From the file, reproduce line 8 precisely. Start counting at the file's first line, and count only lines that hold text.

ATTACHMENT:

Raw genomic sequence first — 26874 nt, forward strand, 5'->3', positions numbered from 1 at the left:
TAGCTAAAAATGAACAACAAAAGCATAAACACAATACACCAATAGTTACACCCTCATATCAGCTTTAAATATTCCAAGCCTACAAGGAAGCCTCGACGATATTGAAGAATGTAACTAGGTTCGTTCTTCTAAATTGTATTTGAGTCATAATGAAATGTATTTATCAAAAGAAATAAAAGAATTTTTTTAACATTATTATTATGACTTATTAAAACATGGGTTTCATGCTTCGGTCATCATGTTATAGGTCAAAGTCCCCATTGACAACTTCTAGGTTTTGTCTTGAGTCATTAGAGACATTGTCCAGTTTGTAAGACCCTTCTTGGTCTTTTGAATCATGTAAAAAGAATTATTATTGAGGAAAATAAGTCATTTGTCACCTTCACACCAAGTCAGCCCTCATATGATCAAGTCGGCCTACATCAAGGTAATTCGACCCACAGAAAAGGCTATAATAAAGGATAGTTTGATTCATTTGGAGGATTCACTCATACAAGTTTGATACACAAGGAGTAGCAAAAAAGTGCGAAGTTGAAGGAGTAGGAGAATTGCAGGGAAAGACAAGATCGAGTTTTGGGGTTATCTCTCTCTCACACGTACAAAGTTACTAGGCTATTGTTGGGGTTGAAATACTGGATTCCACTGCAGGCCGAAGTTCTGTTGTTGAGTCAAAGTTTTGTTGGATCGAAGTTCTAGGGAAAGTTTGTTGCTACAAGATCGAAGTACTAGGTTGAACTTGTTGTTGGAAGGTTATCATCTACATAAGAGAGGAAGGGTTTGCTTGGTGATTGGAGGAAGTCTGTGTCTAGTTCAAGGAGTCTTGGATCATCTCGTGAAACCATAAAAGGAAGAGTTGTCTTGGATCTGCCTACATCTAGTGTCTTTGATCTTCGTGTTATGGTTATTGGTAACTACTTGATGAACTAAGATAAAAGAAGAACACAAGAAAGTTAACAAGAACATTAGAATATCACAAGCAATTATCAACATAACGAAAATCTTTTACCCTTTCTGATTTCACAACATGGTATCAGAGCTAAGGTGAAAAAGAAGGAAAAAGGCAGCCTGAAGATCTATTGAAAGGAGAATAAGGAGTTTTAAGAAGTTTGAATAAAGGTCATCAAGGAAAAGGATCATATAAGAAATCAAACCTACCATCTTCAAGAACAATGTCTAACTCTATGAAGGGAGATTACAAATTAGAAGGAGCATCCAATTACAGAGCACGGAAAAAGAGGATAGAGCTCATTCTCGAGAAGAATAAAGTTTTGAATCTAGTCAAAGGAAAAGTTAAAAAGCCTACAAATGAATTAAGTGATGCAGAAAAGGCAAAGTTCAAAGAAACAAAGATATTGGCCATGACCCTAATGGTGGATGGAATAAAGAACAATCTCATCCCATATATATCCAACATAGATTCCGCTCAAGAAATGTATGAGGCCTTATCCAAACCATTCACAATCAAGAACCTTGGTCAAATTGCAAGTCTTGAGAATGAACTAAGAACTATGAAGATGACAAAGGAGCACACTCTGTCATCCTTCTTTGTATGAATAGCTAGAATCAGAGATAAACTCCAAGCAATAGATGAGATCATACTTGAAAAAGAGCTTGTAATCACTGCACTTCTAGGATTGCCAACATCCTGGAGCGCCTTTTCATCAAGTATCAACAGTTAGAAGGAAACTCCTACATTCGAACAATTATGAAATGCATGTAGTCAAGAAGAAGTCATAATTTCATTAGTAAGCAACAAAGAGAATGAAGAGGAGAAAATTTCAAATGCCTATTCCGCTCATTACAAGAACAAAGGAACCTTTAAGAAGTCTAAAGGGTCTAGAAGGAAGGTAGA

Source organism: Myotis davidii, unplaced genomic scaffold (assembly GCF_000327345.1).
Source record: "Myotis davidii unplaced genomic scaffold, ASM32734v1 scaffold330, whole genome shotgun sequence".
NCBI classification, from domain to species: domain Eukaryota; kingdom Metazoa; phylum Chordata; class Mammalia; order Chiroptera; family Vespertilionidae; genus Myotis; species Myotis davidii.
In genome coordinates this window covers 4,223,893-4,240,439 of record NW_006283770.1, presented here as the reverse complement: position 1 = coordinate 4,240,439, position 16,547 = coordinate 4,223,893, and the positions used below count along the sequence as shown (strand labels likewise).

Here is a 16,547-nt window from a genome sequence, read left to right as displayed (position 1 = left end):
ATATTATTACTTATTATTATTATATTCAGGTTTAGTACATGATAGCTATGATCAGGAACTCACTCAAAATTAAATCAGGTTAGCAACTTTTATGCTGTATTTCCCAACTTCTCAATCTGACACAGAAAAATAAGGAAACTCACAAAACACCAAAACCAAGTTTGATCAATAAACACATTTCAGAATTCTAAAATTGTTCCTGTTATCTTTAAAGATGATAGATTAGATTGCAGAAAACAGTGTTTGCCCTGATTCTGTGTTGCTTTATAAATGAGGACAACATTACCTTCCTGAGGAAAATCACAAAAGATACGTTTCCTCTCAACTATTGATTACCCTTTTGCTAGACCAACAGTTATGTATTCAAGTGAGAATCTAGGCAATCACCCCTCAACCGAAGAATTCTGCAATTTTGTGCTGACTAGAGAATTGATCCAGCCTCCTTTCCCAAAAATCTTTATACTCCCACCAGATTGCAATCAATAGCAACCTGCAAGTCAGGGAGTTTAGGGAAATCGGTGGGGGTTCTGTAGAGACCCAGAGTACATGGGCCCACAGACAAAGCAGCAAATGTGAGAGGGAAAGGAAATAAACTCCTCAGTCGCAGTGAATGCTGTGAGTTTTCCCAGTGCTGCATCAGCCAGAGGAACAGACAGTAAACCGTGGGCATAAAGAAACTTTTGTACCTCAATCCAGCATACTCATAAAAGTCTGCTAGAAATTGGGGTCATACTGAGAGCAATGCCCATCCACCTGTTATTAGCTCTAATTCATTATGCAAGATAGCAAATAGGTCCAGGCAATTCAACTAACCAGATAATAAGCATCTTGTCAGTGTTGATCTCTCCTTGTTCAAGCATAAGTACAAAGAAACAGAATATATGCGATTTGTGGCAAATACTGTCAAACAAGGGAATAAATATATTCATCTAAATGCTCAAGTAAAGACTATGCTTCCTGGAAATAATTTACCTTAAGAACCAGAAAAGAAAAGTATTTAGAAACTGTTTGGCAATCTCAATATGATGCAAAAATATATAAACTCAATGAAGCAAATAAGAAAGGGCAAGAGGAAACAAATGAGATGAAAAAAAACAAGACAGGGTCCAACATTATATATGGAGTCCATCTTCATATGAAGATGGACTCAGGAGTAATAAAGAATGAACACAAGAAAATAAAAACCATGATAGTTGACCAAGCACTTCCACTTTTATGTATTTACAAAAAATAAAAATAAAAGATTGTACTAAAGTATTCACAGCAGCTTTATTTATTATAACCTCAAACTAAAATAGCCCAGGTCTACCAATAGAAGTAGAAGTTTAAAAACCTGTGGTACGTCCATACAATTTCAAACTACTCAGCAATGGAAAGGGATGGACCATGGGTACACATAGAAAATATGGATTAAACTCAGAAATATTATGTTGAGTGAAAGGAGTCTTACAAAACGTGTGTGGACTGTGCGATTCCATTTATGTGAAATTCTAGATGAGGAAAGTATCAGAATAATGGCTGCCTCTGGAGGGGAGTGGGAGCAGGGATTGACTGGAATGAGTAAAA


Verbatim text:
ATATTATTACTTATTATTATTATATTCAGGTTTAGTACATGATAGCTATGATCAGGAACTCACTCAAAATTAAATCAGGTTAGCAACTTTTATGCTGTATTTCCCAACTTCTCAATCTGACACAGAAAAATAAGGAAACTCACAAAACACCAAAACCAAGTTTGATCAATAAACACATTTCAGAATTCTAAAATTGTTCCTGTTATCTTTAAAGATGATAGATTAGATTGCAGAAAACAGTGTTTGCCCTGATTCTGTGTTGCTTTATAAATGAGGACAACATTACCTTCCTGAGGAAAATCACAAAAGATACGTTTCCTCTCAACTATTGATTACCCTTTTGCTAGACCAACAGTTATGTATTCAAGTGAGAATCTAGGCAATCACCCCTCAACCGAAGAATTCTGCAATTTTGTGCTGACTAGAGAATTGATCCAGCCTCCTTTCCCAAAAATCTTTATACTCCCACCAGATTGCAATCAATAGCAACCTGCAAGTCAGGGAGTTTAGGGAAATCGGTGGGGGTTCTGTAGAGACCCAGAGTACATGGGCCCACAGACAAAGCAGCAAATGTGAGAGGGAAAGGAAATAAACTCCTCAGTCGCAGTGAATGCTGTGAGTTTTCCCAGTGCTGCATCAGCCAGAGGAACAGACAGTAAACCGTGGGCATAAAGAAACTTTTGTACCTCAATCCAGCATACTCATAAAAGTCTGCTAGAAATTGGGGTCATACTGAGAGCAATGCCCATCCACCTGTTATTAGCTCTAATTCATTATGCAAGATAGCAAATAGGTCCAGGCAATTCAACTAACCAGATAATAAGCATCTTGTCAGTGTTGATCTCTCCTTGTTCAAGCATAAGTACAAAGAAACAGAATATATGCGATTTGTGGCAAATACTGTCAAACAAGGGAATAAATATATTCATCTAAATGCTCAAGTAAAGACTATGCTTCCTGGAAATAATTTACCTTAAGAACCAGAAAAGAAAAGTATTTAGAAACTGTTTGGCAATCTCAATATGATGCAAAAATATATAAACTCAATGAAGCAAATAAGAAAGGGCAAGAGGAAACAAATGAGATGAAAAAAAACAAGACAGGGTCCAACATTATATATGGAGTCCATCTTCATATGAAGATGGACTCAGGAGTAATAAAGAATGAACACAAGAAAATAAAAACCATGATAGTTGACCAAGCACTTCCACTTTTATGTATTTACAAAAAATAAAAATAAAAGATTGTACTAAAGTATTCACAGCAGCTTTATTTATTATAACCTCAAACTAAAATAGCCCAGGTCTACCAATAGAAGTAGAAGTTTAAAAACCTGTGGTACGTCCATACAATTTCAAACTACTCAGCAATGGAAAGGGATGGACCATGGGTACACATAGAAAATATGGATTAAACTCAGAAATATTATGTTGAGTGAAAGGAGTCTTACAAAACGTGTGTGGACTGTGCGATTCCATTTATGTGAAATTCTAGATGAGGAAAGTATCAGAATAATGGCTGCCTCTGGAGGGGAGTGGGAGCAGGGATTGACTGGAATGAGTAAAA